Buried in the mix with a BDDI? Then one must be doing something wrong, I tend to really cut through more efficiently! (I have the behringer rip-off, but it's the same deal we're talkin' about)

    To the OP, I don't know what kind of tone you prefer, a twang' like Duff McKagan or some deep reggea motown stuff. I recommend boosting your mids, especially the higher mids.
  10. Rick Auricchio

    Rick Auricchio Registered Bass Offender

    Fix the mix. Obviously the rest of the band is drowning you out. +1 on Stumbo's suggestion to cut the bass from the guitars. If they want to play bass, tell 'em you can work elsewhere.

    The acoustic instrument should set the overall band volume. Usually that's the drum kit.

    Cut the electric instrument volume till the drummer is setting the band level. If you still can't be heard, then consider a change to your amp.

    Making your amp louder without balancing the band mix is folly.
  11. woody357

    woody357 Supporting Member

    Jun 17, 2005
    I use a GK 800rb head with a Yorkville xc115 cabinet, and for added punch i have a Hartke VX410. If it is a outdoors gig without PA support I use the Hartke with my Acoustick 301 cab, and or my GK 800rb, or my Acoustic 370 head. I can get loud, but that is not what i'm looking for.
  12. BassBob185


    Oct 25, 2007
    Rocking Chair
    +1..........Bands often have a poor balance set that blend all the instruments properly. Music is not about who is the loudest.
  13. impossible, 2 notes at the same wavelength would be the same notes....

  14. +1 on the mix...

    best fix is a $10 pair of diagonal cutters...use them to cut the guitarists' strings ;) :D
  15. Thangfish

    Thangfish ...overly qualified for janitorical deployment...

    Just the nature of the beast... deadhorsebeat_4.gif
  16. Cutting through the mix is a one sided coin. A band I followed in the 80s had a "lead" bassist with an acoustic guitarist and heavy handed drummer. Hard rock with a grinding electric bass might need a bright tube head to shine through and be pronounced...I've played in basements were my amp that is just underpowered can't be heard or my amp is just too bass heavy just kills the tone because of acoustics so sometimes its like tuning an engine you have to start with quiet communication and build your way up to the big boy sounds that will all work together.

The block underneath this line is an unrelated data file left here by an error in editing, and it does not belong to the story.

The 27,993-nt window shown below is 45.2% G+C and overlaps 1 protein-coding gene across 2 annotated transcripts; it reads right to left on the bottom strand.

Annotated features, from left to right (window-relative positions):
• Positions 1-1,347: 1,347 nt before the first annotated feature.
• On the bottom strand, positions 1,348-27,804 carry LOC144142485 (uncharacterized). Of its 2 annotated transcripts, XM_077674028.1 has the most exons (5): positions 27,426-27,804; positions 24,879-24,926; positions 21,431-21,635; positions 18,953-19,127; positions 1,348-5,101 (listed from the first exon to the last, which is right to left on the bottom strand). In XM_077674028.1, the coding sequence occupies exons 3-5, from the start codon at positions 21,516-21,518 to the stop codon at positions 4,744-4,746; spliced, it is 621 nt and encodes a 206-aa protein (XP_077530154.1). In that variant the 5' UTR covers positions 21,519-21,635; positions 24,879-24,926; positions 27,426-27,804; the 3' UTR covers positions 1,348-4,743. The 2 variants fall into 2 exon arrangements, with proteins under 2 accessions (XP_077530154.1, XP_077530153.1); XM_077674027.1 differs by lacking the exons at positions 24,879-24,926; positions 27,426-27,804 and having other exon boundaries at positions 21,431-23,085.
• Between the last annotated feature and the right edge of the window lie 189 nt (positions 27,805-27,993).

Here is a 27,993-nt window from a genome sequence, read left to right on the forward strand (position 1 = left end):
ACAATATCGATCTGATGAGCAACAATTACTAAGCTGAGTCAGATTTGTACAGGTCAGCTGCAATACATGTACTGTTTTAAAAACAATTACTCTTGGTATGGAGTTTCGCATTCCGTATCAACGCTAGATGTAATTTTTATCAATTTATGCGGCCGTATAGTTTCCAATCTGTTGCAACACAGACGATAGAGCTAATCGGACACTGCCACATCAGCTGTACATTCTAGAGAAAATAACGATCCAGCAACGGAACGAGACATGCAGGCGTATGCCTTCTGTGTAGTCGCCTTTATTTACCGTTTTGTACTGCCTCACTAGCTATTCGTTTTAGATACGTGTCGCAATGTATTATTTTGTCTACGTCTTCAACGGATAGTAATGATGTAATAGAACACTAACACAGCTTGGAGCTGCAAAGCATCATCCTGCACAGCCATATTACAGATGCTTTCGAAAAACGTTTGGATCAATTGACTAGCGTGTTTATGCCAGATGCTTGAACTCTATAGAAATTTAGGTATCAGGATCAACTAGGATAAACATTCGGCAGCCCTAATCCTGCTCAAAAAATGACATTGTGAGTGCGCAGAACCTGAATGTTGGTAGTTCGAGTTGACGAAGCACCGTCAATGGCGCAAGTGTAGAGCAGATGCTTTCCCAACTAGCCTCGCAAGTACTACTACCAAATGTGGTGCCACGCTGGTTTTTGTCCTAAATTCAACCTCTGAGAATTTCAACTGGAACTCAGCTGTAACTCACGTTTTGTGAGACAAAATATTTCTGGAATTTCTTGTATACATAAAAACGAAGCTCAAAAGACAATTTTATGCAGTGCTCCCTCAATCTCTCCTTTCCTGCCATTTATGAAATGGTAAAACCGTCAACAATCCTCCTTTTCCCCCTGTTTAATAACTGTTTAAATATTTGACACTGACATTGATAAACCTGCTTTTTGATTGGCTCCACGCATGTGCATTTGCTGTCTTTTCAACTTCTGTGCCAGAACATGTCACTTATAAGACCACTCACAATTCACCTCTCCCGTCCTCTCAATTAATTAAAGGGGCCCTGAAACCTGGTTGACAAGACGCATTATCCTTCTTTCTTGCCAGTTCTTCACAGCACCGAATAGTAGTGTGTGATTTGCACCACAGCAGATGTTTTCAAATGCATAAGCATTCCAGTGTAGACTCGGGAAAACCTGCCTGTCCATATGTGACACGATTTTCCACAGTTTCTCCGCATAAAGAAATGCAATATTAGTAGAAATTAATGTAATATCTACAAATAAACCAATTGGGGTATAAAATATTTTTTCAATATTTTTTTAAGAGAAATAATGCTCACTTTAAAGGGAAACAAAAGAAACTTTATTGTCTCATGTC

17. OtterOnBass


    Oct 5, 2007
    Post of the year. This is zen.
  18. Stumbo

    Stumbo Wherever you go, there you are. Supporting Member Commercial User

    Feb 11, 2008
    Masks, people, masks!
    Song Surgeon slow downer.
    If you're loud enough, then it's your eq and/or the mix (or both).

    Maybe you want to go wireless so you can go FOH to hear how you fit in the mix and make adjustments from there.
  19. prokfrog


    Mar 16, 2007
    new jersey
    I will assume that the night you are referring to wasn't the first night you played your schecter with the band. What you imply is that it's been fine up until the particular night you speak of. That being the case, your issue lies with your amp settings, the overall mix, and even possibly the strings. I play my Elite-5 in a loud rock band w/ 2 guitars, & keys, and cut right through. I even have less speaker power than you..
  20. Bassamatic

    Bassamatic keepin' the beat since the 60's

    FYI - The fantasy description of how the Sonic Maximizer works has been a long running joke in the Pro Audio business for many years. TOTAL JOKE!

    The SM is a large fixed LF boost and a dynamic HF boost - the louder the signal the more the boost. Simple as that. This is why you can "blow out your speakers" as was noted. It is also why the SM can sound really harsh.

    It was introduced as competition to the Aphex Aural Exciter, which uses harmonics only and cannot blow out your speakers.

    Since it does not affect the midrange other than making it seem less, it probably does not help in cutting through a mix.